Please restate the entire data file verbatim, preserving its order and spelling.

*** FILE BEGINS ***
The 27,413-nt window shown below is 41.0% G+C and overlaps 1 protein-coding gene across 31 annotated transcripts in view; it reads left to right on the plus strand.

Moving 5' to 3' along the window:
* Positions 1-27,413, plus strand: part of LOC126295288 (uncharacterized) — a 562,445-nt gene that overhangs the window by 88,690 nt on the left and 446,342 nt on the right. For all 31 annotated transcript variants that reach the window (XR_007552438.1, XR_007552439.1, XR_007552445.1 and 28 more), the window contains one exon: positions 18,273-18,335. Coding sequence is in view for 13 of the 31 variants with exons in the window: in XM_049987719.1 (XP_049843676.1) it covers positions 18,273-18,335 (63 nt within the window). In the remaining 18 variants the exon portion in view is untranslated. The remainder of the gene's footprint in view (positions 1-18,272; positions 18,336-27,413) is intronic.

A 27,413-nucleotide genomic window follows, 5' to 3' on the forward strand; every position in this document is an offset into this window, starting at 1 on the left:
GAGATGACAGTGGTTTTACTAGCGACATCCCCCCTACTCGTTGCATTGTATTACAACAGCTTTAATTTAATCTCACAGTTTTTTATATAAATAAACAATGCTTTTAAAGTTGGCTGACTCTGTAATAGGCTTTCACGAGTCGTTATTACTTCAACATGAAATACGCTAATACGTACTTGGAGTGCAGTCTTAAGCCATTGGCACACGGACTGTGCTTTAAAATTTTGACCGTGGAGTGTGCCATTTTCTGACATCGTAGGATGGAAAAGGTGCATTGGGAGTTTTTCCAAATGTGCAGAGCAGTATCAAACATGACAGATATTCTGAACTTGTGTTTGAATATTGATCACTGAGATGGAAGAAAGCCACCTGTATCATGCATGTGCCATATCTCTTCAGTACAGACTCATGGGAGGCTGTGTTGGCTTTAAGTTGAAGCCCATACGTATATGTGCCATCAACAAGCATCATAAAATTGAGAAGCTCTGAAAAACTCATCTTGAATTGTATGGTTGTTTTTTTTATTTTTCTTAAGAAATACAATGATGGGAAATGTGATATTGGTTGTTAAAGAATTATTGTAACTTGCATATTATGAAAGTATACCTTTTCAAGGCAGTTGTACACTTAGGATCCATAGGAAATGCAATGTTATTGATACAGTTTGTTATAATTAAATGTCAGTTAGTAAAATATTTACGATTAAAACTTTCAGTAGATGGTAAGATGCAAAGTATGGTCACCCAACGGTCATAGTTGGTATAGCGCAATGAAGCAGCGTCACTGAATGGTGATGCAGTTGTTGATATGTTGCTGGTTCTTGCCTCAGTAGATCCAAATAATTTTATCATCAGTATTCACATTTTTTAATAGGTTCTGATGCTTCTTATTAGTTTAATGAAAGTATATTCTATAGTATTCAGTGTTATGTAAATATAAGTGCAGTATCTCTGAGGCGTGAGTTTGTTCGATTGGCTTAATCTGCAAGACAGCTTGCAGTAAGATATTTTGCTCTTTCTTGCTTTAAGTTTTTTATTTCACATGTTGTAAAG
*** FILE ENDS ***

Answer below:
The 27,413-nt window shown below is 41.0% G+C and overlaps 1 protein-coding gene across 31 annotated transcripts in view; it reads left to right on the plus strand.

Moving 5' to 3' along the window:
* Positions 1-27,413, plus strand: part of LOC126295288 (uncharacterized) — a 562,445-nt gene that overhangs the window by 88,690 nt on the left and 446,342 nt on the right. For all 31 annotated transcript variants that reach the window (XR_007552438.1, XR_007552439.1, XR_007552445.1 and 28 more), the window contains one exon: positions 18,273-18,335. Coding sequence is in view for 13 of the 31 variants with exons in the window: in XM_049987719.1 (XP_049843676.1) it covers positions 18,273-18,335 (63 nt within the window). In the remaining 18 variants the exon portion in view is untranslated. The remainder of the gene's footprint in view (positions 1-18,272; positions 18,336-27,413) is intronic.

A 27,413-nucleotide genomic window follows, 5' to 3' on the forward strand; every position in this document is an offset into this window, starting at 1 on the left:
GAGATGACAGTGGTTTTACTAGCGACATCCCCCCTACTCGTTGCATTGTATTACAACAGCTTTAATTTAATCTCACAGTTTTTTATATAAATAAACAATGCTTTTAAAGTTGGCTGACTCTGTAATAGGCTTTCACGAGTCGTTATTACTTCAACATGAAATACGCTAATACGTACTTGGAGTGCAGTCTTAAGCCATTGGCACACGGACTGTGCTTTAAAATTTTGACCGTGGAGTGTGCCATTTTCTGACATCGTAGGATGGAAAAGGTGCATTGGGAGTTTTTCCAAATGTGCAGAGCAGTATCAAACATGACAGATATTCTGAACTTGTGTTTGAATATTGATCACTGAGATGGAAGAAAGCCACCTGTATCATGCATGTGCCATATCTCTTCAGTACAGACTCATGGGAGGCTGTGTTGGCTTTAAGTTGAAGCCCATACGTATATGTGCCATCAACAAGCATCATAAAATTGAGAAGCTCTGAAAAACTCATCTTGAATTGTATGGTTGTTTTTTTTATTTTTCTTAAGAAATACAATGATGGGAAATGTGATATTGGTTGTTAAAGAATTATTGTAACTTGCATATTATGAAAGTATACCTTTTCAAGGCAGTTGTACACTTAGGATCCATAGGAAATGCAATGTTATTGATACAGTTTGTTATAATTAAATGTCAGTTAGTAAAATATTTACGATTAAAACTTTCAGTAGATGGTAAGATGCAAAGTATGGTCACCCAACGGTCATAGTTGGTATAGCGCAATGAAGCAGCGTCACTGAATGGTGATGCAGTTGTTGATATGTTGCTGGTTCTTGCCTCAGTAGATCCAAATAATTTTATCATCAGTATTCACATTTTTTAATAGGTTCTGATGCTTCTTATTAGTTTAATGAAAGTATATTCTATAGTATTCAGTGTTATGTAAATATAAGTGCAGTATCTCTGAGGCGTGAGTTTGTTCGATTGGCTTAATCTGCAAGACAGCTTGCAGTAAGATATTTTGCTCTTTCTTGCTTTAAGTTTTTTATTTCACATGTTGTAAAG